Food disintegration is quantified by determining the breakup of liquid drops in flow fields produced by ACWs. The researchers studied different model fluid systems with various viscosity to account for the broad physical properties of digested food. The drop size and other parameters resemble conditions in a real stomach.

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Artificial pancreas and smartphone app could revolutionise type 2 diabetes treatment

Artificial pancreas helps patients with type 2 diabetes manage blood sugar levels © University of Cambridge

The wearable ‘pancreas’ connects to a patient’s smartphone, using an algorithm to monitor blood glucose levels and automatically give insulin as needed.

By Amy Barrett

Patients with type 2 diabetes benefit from wearing an ‘artificial pancreas’ run by a computer algorithm, a new study has found.

The device helped people monitor how much sugar was in their blood and automatically administered the exact amount of insulin needed to bring high sugar levels down. It even learned their eating habits to find patterns in glucose intake.

After 20 days with the artificial pancreas, patients had a more consistently safe blood glucose level and had reduced their risk of lengthy ‘hypos’ – serious symptoms that occur when a person has dangerously low sugar levels.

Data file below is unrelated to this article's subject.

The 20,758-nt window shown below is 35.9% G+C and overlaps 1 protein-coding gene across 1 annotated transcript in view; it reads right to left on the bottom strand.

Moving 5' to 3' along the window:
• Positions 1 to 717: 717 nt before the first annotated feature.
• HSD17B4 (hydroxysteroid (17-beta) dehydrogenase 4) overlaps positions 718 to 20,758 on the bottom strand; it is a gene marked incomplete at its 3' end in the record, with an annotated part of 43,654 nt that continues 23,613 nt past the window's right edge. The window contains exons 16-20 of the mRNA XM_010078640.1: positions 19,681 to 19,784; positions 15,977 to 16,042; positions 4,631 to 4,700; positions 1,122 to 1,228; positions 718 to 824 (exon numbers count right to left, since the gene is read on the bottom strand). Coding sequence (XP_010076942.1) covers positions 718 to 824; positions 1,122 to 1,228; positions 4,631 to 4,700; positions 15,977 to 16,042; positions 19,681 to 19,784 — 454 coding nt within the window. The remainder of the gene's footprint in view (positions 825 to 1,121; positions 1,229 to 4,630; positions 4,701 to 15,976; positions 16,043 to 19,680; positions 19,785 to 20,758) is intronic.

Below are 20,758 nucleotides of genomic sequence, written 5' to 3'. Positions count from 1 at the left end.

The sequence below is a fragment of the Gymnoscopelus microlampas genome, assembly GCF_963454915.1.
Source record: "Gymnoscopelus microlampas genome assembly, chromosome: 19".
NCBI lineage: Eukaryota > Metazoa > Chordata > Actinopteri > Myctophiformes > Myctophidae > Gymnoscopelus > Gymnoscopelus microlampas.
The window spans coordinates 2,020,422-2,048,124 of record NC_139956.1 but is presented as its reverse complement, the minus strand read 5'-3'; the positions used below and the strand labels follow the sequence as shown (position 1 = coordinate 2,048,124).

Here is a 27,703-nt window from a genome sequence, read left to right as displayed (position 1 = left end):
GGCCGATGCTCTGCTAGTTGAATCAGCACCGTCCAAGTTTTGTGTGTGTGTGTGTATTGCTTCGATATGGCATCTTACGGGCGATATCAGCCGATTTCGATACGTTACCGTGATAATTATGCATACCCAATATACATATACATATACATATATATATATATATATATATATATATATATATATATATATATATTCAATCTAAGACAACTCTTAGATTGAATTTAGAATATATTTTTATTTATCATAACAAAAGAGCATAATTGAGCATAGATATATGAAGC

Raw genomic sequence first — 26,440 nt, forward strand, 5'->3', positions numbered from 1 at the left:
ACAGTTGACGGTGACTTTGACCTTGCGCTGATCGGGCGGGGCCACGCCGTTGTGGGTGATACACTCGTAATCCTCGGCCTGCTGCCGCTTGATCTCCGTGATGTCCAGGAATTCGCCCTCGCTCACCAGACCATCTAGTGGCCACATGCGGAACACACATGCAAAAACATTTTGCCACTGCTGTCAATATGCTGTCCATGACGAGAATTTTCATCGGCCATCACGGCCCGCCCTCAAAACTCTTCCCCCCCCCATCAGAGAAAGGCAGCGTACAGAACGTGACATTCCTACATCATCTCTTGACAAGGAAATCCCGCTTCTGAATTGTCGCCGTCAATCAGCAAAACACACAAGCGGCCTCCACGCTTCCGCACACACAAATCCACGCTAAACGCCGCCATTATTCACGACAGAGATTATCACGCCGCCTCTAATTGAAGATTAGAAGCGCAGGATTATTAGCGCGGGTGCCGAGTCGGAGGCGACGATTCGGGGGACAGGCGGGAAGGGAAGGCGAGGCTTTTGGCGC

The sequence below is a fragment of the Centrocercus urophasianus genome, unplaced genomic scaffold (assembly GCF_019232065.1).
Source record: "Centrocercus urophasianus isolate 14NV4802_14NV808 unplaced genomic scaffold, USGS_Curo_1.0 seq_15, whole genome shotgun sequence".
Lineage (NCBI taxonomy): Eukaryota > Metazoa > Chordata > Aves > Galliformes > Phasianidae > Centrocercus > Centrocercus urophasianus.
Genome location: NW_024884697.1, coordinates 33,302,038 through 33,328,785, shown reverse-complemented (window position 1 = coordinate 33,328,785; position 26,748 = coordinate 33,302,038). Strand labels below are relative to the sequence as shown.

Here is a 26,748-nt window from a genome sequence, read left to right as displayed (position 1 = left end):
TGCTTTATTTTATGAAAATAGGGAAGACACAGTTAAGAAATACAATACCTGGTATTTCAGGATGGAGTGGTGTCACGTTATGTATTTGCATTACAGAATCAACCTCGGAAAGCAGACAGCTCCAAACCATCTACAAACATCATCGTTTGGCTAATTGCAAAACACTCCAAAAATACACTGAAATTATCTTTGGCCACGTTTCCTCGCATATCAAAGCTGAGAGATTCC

The study focussed on patients living with type 2 diabetes and kidney failure, a ‘particularly vulnerable group’ according to Dr Charlotte Boughton from the Wellcome Trust-MRC Institute of Metabolic Science at the University of Cambridge, who led the research.

“Managing their condition – trying to prevent potentially dangerous highs or lows of blood sugar levels – can be a challenge,” she said.

“There’s a real unmet need for new approaches to help them manage their condition safely and effectively.”

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Insulin-Producing Implant Created for Type 1 Diabetes

Rice University bioengineers are designing a vascularized, insulin-producing implant for Type 1 diabetes. Graduate student Madison Royse demonstrates a laboratory setup for testing blood flow through 3D-printed hydrogels that can be turned into living tissue.

Rice University bioengineers are using 3D printing and smart biomaterials to create an insulin-producing implant for Type 1 diabetics.

The three-year project is a partnership between the laboratories of Omid Veiseh and Jordan Miller that’s supported by a grant from JDRF, the leading global funder of diabetes research. Veiseh and Miller will use insulin-producing beta cells made from human stem cells to create an implant that senses and regulates blood glucose levels by responding with the correct amount of insulin at a given time.

Veiseh, an assistant professor of bioengineering, has spent more than a decade developing biomaterials that protect implanted cell therapies from the immune system. Miller, an associate professor of bioengineering, has spent more than 15 years researching techniques to 3D print tissues with vasculature, or networks of blood vessels.

“If we really want to recapitulate what the pancreas normally does, we need vasculature,” Veiseh said. “And that’s the purpose of this grant with JDRF. The pancreas naturally has all these blood vessels, and cells are organized in particular ways in the pancreas. Jordan and I want to print in the same orientation that exists in nature.”